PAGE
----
On the other hand, as the entire region is engulfed in a revolutionary fervour where deeply- entrenched dictatorships are being uprooted and are facing the wrath of those they oppressed for years, the self-aggrandizing cynics among us – those who spent twenty odd years doing nothing – absolutely nothing except for condemning and shaming any meaningful and forceful act of defiance against the PFDJ regime as terrorism, jihadism and what have you – those very same cynics, if you can believe it or not, were among the first to claim full credit for the righteousness of their so-called “struggle”. What a farce! What have they achieved in the last twenty years that they are so proud of? Perfecting their guayla skills? Give me a break!
Unlike our day-dreaming cynics, those who revolted against tyrannies in North Africa and parts of the Middle East had one thing in common – they fought back. They fought back fiercely with everything at their disposal. It didn’t matter if it was bricks, sticks, guns or just sheer numbers that they had to use, the bottom-line is, and again, unlike our cynics – they fought back, tooth and nail. They refused to negotiate, they just fought to have their key demands met – that their dictators relinquish power immediately and unconditionally.
Even those dictators who are still hanging on by the threads know that their reigns are faits accopmlis. It is not that they believe things will return to normal anytime soon, not at all. They are just hanging on to do what they enjoy doing best – inflicting more pain.
What the peoples of the region have achieved in a matter of weeks, our cynics couldn’t even achieve a fraction of in twenty long years of a so-called struggle. Yet, the cynics had the audacity to compare their dubious “do-nothing” approaches to those unfettered, all-out wars of free-spirited peoples who would stop at nothing to destroy their oppressors.
To make matters even worse, the cynics increased their verbiage of giving false hopes by saying – “change will come from within”, “the people will rise up soon”, “change coming from the outside will not succeed” and a slew of other hollow sloganeering and dubious fear-mongering.
For almost twenty long years, inspiration has never been their thing. There were many popular revolts to be inspired by, but our cynics never even raised an eyebrow. Now that the entire region seems to be caught up in a revolutionary fervour, all of a sudden they seem to be inspired, but as always though, for all the wrong reasons. They want more of the same – a laid back approach with no sense of urgency, a “do-nothing policy” confused for peaceful resistance and making futile efforts to negotiate with HGDEF.
If the monotonous “do nothing” approach of the past twenty years is any indicator of failure, then without a doubt, the approach has failed us miserably. All one has to do to figure this out is just to conduct a simple comparison of where we were twenty years ago and where we stand today. Back then, HGDEF had only baby teeth, but now, and to the dismay of many, they have ugly fangs. All throughout their reign of terror, their crimes went from worse to the unfathomable, thanks to the “do nothing” approach which has served as the single most empowering inducement for the regime to escalate its crimes.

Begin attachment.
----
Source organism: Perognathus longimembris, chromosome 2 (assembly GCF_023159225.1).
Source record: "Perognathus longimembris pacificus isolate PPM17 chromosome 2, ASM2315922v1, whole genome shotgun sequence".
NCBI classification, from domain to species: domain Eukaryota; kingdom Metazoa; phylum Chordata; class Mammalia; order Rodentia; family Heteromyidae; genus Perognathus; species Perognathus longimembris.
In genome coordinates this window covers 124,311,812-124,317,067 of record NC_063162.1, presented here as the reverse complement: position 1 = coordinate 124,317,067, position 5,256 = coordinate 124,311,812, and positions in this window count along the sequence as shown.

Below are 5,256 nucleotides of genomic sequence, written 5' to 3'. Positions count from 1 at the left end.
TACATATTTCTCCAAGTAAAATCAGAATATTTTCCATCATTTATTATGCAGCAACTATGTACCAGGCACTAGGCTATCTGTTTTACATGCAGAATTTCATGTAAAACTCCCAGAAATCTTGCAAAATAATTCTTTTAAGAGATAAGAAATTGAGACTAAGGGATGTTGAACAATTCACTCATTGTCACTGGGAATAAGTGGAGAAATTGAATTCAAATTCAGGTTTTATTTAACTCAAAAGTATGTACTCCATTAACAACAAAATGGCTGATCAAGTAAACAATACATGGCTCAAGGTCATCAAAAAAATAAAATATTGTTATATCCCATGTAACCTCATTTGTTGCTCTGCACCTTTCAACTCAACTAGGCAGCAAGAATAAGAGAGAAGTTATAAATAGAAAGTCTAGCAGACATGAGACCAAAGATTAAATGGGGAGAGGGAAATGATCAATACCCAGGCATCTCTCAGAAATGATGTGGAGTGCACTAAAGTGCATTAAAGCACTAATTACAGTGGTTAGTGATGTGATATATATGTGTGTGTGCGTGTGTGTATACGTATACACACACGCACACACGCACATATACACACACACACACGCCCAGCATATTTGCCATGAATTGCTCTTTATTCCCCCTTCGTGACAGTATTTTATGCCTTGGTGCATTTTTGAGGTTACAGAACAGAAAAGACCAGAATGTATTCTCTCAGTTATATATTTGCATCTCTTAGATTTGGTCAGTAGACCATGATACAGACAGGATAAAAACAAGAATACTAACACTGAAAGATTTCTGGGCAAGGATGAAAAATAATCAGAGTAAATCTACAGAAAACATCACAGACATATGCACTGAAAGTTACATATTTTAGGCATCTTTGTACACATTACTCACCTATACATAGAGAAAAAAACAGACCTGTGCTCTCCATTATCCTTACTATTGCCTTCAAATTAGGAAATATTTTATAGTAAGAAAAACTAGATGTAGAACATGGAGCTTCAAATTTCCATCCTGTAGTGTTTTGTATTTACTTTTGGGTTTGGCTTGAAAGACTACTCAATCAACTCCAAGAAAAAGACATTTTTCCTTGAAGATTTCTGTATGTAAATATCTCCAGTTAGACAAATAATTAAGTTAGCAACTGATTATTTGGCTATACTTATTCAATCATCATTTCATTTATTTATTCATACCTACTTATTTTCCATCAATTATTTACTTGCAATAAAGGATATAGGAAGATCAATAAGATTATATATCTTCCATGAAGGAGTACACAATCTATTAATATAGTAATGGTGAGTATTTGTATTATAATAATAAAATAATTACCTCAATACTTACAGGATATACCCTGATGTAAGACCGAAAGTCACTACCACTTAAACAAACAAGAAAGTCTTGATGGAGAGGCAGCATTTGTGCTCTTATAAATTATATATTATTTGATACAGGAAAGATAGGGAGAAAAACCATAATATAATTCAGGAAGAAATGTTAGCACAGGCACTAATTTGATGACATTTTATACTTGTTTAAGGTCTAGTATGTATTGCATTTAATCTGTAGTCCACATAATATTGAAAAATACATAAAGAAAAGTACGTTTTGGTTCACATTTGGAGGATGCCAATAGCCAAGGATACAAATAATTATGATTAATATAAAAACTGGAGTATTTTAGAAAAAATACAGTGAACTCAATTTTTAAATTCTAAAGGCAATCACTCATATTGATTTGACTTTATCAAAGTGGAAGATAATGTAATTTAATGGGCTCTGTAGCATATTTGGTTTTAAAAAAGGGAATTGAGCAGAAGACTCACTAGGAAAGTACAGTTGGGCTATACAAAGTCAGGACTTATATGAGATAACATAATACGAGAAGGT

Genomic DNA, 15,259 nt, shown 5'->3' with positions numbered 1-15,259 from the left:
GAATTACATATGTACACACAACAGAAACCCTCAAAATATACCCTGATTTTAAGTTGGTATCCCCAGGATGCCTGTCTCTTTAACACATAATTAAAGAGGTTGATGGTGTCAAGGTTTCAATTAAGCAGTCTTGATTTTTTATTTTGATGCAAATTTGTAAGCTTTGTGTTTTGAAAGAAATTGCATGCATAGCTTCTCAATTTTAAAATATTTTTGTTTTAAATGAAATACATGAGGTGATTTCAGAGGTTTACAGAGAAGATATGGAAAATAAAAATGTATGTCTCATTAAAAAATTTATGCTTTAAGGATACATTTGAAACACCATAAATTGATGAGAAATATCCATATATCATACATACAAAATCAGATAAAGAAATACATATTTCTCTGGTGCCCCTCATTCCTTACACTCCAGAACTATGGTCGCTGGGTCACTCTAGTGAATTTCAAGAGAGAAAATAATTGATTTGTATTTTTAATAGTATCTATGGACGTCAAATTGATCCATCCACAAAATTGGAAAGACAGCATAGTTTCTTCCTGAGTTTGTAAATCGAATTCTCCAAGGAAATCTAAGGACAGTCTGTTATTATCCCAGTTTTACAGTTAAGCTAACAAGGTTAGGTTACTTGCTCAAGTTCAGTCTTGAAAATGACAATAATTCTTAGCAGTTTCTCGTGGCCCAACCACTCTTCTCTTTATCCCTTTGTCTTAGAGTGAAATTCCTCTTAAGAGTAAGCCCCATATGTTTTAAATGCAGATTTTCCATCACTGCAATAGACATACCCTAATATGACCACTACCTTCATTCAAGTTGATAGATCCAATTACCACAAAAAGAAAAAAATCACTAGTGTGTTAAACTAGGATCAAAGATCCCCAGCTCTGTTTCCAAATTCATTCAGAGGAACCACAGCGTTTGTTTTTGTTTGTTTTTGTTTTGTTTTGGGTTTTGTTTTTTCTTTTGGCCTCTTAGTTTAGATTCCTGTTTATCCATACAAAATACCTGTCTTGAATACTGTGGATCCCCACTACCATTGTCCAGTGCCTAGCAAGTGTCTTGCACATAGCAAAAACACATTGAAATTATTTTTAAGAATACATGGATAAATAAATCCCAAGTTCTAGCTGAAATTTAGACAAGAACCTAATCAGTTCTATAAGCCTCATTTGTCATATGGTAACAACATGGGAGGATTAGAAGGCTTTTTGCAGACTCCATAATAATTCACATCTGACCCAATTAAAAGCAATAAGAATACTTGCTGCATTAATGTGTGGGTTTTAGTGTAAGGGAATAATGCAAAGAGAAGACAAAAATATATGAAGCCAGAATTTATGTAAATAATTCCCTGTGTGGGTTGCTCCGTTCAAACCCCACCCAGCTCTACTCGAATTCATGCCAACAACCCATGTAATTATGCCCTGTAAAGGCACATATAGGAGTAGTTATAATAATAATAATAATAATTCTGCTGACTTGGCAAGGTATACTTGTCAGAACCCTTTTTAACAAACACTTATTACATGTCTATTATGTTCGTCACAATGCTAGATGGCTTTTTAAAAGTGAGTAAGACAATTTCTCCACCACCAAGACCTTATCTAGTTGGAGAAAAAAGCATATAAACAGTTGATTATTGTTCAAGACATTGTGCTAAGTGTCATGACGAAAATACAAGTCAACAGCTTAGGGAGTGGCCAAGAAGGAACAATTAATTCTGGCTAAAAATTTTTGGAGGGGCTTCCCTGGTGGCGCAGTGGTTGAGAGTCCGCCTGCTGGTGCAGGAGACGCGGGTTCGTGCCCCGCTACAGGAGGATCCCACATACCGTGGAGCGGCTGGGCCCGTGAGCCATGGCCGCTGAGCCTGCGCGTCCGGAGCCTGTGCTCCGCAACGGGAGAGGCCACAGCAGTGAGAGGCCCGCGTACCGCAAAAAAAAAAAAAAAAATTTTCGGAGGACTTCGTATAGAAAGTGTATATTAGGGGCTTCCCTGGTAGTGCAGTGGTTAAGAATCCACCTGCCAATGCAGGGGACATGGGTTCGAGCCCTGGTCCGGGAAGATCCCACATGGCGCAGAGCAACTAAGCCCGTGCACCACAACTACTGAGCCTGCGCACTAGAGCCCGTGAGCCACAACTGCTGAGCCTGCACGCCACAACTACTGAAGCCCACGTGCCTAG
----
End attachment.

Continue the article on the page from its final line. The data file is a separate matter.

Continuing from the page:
So folks, if there is an option left for redeeming Eritrea, it is the option of destroying HGDEF, head first. It is the only option and if we are to be truthful with ourselves, I think we have danced enough around the issues – it is time to put an end to this misery. Besides, given what is going on in the region, the moment has now arrived to do things differently – it is about time that we change gears.
There is no point in rehashing here all the well-documented crimes committed by HGDEF, which would make anyone cringe in utter shock and pain, even if one was just to hear about them, let alone to experience them first hand; but it enough to say this : take the crimes which are happening now in Libya, Yemen, Bahrain and Syria and while at it, take also the crimes which took place recently in Tunisia, Egypt and Côte d’Ivoire all combined and then multiply them a hundred fold, both in numbers and in savagery – all those crimes would pale in comparison to the crimes committed by HGDEF against a defenceless and a captive Eritrean population, both inside the country and throughout the Diaspora.
The only difference is that, when one Libyan woman complains of rape, the whole World comes to her aid, and rightly so, I might add; but unfortunately, when groups upon groups of Eritrean women complain about similar or even worse crimes of rapes and tortures – hardly anybody notices.
Likewise, when demonstrators are shot dead in any of the above mentioned countries, condemnations and threats of severe sanctions are hurled at the perpetrators left and right, and if that fails in abating their crimes, then swift military actions are taken against them, as was the case in at lease two countries so far.